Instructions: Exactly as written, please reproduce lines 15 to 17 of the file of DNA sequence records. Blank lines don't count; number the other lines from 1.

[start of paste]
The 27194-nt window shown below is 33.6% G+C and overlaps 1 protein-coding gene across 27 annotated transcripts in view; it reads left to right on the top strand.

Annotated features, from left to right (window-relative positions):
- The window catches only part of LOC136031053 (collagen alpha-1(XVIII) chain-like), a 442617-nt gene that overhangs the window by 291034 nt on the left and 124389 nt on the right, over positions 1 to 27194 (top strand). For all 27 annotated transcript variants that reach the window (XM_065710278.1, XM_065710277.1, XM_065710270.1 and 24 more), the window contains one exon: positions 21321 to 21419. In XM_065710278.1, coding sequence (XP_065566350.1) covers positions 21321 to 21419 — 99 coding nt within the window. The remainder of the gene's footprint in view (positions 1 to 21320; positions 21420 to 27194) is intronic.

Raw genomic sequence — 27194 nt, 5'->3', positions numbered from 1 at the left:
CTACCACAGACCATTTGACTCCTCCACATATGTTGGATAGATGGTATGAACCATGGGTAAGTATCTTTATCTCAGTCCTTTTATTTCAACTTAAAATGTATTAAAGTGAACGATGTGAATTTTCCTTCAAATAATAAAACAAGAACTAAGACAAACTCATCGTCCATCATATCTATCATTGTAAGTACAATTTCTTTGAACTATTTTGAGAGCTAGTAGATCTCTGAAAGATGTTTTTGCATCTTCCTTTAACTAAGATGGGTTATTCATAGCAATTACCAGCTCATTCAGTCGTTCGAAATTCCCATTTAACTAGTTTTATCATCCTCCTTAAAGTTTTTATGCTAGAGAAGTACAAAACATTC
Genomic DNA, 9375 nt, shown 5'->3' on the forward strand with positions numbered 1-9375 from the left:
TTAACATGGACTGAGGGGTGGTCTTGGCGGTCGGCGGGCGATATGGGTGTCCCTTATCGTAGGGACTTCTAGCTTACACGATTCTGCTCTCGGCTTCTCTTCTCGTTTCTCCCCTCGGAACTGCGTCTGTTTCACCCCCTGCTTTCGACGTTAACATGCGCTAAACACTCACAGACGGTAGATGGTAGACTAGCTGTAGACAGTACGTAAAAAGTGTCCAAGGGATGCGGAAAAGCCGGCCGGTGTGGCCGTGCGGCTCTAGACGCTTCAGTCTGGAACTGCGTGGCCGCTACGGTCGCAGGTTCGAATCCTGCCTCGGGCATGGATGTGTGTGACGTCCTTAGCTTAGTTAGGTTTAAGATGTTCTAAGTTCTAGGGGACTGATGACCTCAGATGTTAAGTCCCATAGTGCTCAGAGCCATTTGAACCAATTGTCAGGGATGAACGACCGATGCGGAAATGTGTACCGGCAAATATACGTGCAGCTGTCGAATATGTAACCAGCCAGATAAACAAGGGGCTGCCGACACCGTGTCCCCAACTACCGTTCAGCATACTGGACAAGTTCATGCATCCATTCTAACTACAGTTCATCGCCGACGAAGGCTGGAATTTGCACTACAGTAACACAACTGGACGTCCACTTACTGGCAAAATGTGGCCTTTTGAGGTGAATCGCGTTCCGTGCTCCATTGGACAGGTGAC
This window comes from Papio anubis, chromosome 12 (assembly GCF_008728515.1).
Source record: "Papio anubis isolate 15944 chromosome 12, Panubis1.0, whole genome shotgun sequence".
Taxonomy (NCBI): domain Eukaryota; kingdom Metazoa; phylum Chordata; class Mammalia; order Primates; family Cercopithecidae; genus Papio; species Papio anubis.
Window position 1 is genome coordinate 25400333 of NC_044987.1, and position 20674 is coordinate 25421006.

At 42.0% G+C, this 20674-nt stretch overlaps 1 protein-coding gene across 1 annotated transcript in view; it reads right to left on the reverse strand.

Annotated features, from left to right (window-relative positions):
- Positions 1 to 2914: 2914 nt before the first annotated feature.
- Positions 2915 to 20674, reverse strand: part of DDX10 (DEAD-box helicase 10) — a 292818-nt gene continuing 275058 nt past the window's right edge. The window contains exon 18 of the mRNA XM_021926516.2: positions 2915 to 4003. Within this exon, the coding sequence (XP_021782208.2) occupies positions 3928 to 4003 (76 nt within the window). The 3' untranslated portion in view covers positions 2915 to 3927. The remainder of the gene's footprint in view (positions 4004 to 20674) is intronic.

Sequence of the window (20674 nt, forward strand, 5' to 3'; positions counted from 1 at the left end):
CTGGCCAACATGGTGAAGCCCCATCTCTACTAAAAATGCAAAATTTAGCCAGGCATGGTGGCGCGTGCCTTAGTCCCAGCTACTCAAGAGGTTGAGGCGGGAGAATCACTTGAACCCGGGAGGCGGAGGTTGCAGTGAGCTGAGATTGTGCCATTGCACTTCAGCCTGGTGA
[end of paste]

- Positions 2915 to 20674, reverse strand: part of DDX10 (DEAD-box helicase 10) — a 292818-nt gene continuing 275058 nt past the window's right edge. The window contains exon 18 of the mRNA XM_021926516.2: positions 2915 to 4003. Within this exon, the coding sequence (XP_021782208.2) occupies positions 3928 to 4003 (76 nt within the window). The 3' untranslated portion in view covers positions 2915 to 3927. The remainder of the gene's footprint in view (positions 4004 to 20674) is intronic.

Sequence of the window (20674 nt, forward strand, 5' to 3'; positions counted from 1 at the left end):
CTGGCCAACATGGTGAAGCCCCATCTCTACTAAAAATGCAAAATTTAGCCAGGCATGGTGGCGCGTGCCTTAGTCCCAGCTACTCAAGAGGTTGAGGCGGGAGAATCACTTGAACCCGGGAGGCGGAGGTTGCAGTGAGCTGAGATTGTGCCATTGCACTTCAGCCTGGTGA